MANILA, Philippines – The Securities and Exchange Commission plans to substantially hike its transaction fees and charges. The proposed new rates are in line with higher costs and capacity building measures in the pipeline, the corporate regulator said in a public notice. “The primary purpose for increasing the fees and charges is better public services delivery,” the SEC said. “In general, the increase in the registration fees and annual fees is being proposed in view of the increasing cost of registration, supervision and monitoring of SEC-registered entities,” the agency said. The SEC said other factors it took into consideration include the inflation rate since current rates were implemented in 2004, higher cost of hiring and retaining qualified personnel, and increased cost of improving and maintaining the SEC’s systems to properly supervise and monitor licensees. Higher rates will also support the “increase in complexity of work assignments, oversight of new products and new markets, investment in capacity building measures, and overhead expense,” it added. Business ( Article MRec ), pagematch: 1, sectionmatch: 1 Domestic corporations, foreign companies and multinationals, financing and lending companies, stock market brokers and dealers, investment houses and transfer agents, and self-regulatory organizations and central depositories will have to bear the increase in rates. Transaction fees and charges might spike to as much as 100 percent. For instance, the revision fee for amended articles of partnership will double to P2,000 from P1,000 and charge for the amendment in by-laws to P1,000 from P500. For foreign multinationals, petitions for Read More …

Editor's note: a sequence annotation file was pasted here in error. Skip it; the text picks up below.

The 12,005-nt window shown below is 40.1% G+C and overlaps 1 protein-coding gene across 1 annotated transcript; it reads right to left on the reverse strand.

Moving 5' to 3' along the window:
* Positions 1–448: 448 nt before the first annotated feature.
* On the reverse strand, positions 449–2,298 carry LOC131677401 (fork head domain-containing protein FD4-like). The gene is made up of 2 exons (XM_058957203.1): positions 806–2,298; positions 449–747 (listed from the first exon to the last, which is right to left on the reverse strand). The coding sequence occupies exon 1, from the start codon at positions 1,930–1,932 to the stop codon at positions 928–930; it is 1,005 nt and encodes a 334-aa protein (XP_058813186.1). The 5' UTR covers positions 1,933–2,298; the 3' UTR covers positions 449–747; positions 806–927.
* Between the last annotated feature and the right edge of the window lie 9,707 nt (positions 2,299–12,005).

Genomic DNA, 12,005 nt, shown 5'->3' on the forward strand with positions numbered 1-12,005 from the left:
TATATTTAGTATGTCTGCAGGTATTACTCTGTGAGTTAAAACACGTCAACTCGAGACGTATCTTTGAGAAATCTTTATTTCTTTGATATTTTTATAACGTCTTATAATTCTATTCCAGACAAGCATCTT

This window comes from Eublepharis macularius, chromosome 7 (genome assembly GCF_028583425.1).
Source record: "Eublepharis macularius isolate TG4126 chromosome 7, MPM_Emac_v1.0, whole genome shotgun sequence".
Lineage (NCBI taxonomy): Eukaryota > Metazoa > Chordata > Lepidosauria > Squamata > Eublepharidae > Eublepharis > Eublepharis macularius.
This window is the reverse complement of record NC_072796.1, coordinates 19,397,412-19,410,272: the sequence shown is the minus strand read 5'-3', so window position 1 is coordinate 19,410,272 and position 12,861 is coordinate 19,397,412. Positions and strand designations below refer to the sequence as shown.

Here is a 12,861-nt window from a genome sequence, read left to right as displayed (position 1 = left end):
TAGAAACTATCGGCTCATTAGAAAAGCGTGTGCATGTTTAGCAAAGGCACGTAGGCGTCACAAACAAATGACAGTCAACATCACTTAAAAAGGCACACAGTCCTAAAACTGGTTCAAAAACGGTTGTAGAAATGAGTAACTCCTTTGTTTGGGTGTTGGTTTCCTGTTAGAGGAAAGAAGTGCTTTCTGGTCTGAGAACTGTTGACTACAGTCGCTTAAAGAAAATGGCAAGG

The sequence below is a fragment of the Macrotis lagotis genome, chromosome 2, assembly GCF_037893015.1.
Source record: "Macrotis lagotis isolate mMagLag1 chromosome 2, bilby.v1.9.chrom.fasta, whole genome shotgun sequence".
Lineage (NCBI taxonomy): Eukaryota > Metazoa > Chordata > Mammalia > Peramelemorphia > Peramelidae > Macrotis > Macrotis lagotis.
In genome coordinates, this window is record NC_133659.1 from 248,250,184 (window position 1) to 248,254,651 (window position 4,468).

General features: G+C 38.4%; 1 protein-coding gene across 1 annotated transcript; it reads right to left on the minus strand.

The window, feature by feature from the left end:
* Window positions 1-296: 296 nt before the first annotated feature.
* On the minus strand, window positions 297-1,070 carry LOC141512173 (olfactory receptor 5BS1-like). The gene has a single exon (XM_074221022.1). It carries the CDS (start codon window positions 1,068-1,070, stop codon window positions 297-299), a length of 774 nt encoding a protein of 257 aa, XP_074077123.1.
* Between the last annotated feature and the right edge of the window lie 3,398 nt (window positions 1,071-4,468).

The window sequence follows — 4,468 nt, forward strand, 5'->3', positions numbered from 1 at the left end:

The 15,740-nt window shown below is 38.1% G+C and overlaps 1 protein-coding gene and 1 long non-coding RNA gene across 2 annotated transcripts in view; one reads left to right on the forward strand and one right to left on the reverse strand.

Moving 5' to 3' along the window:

Nov 082013
SEC oks AEVs P10-B bonds

MANILA, Philippines – Aboitiz Equity Ventures Inc., the listed holding firm of the Cebu-based Aboitiz clan, secured the Securities and Exchange Commission’s nod to issue up to P10 billion worth of retail bonds. The approval, however, is contingent on AEV’s compliance of certain conditions which include the submission of certain documents to the SEC, the company said in a disclosure to the Philippine Stock Exchange. The 10-year bonds earlier received the highest credit rating of  “PRS Aaa” from the Philippine Rating Services Corp. Obligations rated PRS Aaa are of the highest quality with minimal credit risk. It means the issuer’s capacity to meet its financial obligations is extremely strong. PhilRatings said the credit score reflects AEV’s sustained and strong operating performance, sound capital structure with a conservative leverage position and positive growth prospects. AEV’s main core investments are  in power distribution and generation (Aboitiz Power), banking (Union Bank of the Philippines), food manufacturing (Pilmico Foods) and property development (Aboitiz Land). Business ( Article MRec ), pagematch: 1, sectionmatch: 1 It is also diversifying into infrastructure, particularly on water distribution and airport development.  The conglomerate in partnership with  Ayala Corp. is vying for the Mactan-Cebu International Airport. Aboitiz Power, is a leading power generation and distribution company in the county with a total attributable capacity of 2,232 megawatts.

Jul 162013
ALI to issue P21-B bonds

MANILA, Philippines – Property giant Ayala Land Inc. (ALI) has secured the approval of the Securities and Exchange Commission (SEC) to issue as much as P21 billion worth of bonds. This development will allow the property arm of the Ayala conglomerate to conduct its largest fundraising in the capital market. In a disclosure, ALI said it has received SEC approval to sell up to P21 billion in bonds. “The company will issue the initial tranche of the bonds as soon as all other necessary documents are submitted and all the required approvals are secured, which hopefully will be completed before the end of the month,” ALI said. Last week, ALI chief finance officer Jaime Ysmael said the fundraising will “partly finance our capital expenditures program for the year.” In June, ALI’s board of directors approved the sale of up to P21 billion in long-term, fixed-rate corporate bonds through a general public offering. It will be the largest fundraising of ALI thus far, eclipsing the P15 billion it secured from a retail bond offering in April last year. Business ( Article MRec ), pagematch: 1, sectionmatch: 1 Philippine companies have been tapping funds from different channels like bonds and banks amid low interest rates and high liquidity. The property firm allotted P65.5 billion in capital expenditures this year as it plans to launch 69 new projects worth P129 billion to ensure continuous growth in the coming years. It launched 67 new projects last year worth P110 billion. In the first quarter, Read More …